How To Take Apart A Chain Saw
If you own a chain saw, you may need to take it apart from time to time for maintenance and repairs. The chain itself will need to be replaced after extended use and the two-stroke cycle engine may need maintenance or repair. Knowing how to take the chain saw apart is the first step to completing these repairs.
Step 1: Prepare the Area
Work indoors where you can avoid the elements and distractions found outside. Always place a blanket or large cloth on a flat surface area to protect the chain saw as well as the surface.
Step 2: Remove Sprocket or Engine Cover
Remove the protective engine cover by unscrewing the cover screws in each corner. You will also need to unscrew the tension control knob, or adjusting wheel, to remove the cover on many models.
Step 3: Remove the Chain Bar
After removing the adjusting wheel, carefully remove the chain bar. Make sure you are wearing protective gloves since the cutting chain is very sharp and could cause great harm. Be careful when removing the chain from the engine sprocket. It will now be loose and can fall off the bar easily.
Step 4: Remove the Chain
Carefully lift the chain from the groove where it sits along the chain bar.
Step 5: Three Components
The chainsaw is now separated into three components – the chain bar, the chain and the engine compartment.
Step 6: Engine Compartment
The chain saw engine contains several parts that can be removed and replaced if necessary including:
- Chain Catcher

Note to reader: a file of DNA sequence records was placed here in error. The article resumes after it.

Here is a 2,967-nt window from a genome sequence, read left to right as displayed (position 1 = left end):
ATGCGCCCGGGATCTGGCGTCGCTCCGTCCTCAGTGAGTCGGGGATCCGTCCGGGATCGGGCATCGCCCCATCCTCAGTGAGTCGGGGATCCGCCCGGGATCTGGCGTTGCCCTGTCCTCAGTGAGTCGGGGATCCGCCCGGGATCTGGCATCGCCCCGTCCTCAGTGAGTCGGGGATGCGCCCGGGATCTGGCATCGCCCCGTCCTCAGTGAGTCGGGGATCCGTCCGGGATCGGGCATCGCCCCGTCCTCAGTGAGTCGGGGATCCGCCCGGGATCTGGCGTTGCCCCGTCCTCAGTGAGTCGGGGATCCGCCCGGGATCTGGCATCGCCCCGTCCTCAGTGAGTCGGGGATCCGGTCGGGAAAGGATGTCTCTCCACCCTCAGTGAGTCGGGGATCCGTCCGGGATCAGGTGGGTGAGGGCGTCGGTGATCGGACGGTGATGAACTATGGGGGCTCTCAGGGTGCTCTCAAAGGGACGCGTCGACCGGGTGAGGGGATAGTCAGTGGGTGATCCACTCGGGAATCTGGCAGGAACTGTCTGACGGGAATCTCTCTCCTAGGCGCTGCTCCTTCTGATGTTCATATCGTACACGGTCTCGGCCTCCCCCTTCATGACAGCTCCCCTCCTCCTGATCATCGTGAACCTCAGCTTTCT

This is a guard designed to keep the chain saw operator safe in case a chain breaks or becomes derailed.
- Fly Wheel and Clutch
Controls the engine's speed, and keeps it cool when operating.
- Decompression Valve
The decompression valve releases compression, allowing the saw to start easily.
Is a device used to reduce the heat and operating noise.
- Chain Brake
This component is designed to prevent a kickback from injuring an operator. A chain brake was mandated by law in 1995 to be included on all chain saws.
The throttle controls how fast a chain saw operates by controlling the amount of fuel dispensed. It also controls the chain movement which will stop when the throttle is released.
- Ant-Vibration Handle
The United States Occupational Safety and Health Administration (OSHA) recommends installation of an anti-vibration handles system to reduce the stress accompanying handling a chain saw during operation.
- Hand Guard
A hand guard is a heavy-duty plastic guard that is placed between the handle and the chain bar that protects an operator in the event of a kickback while using the chain saw.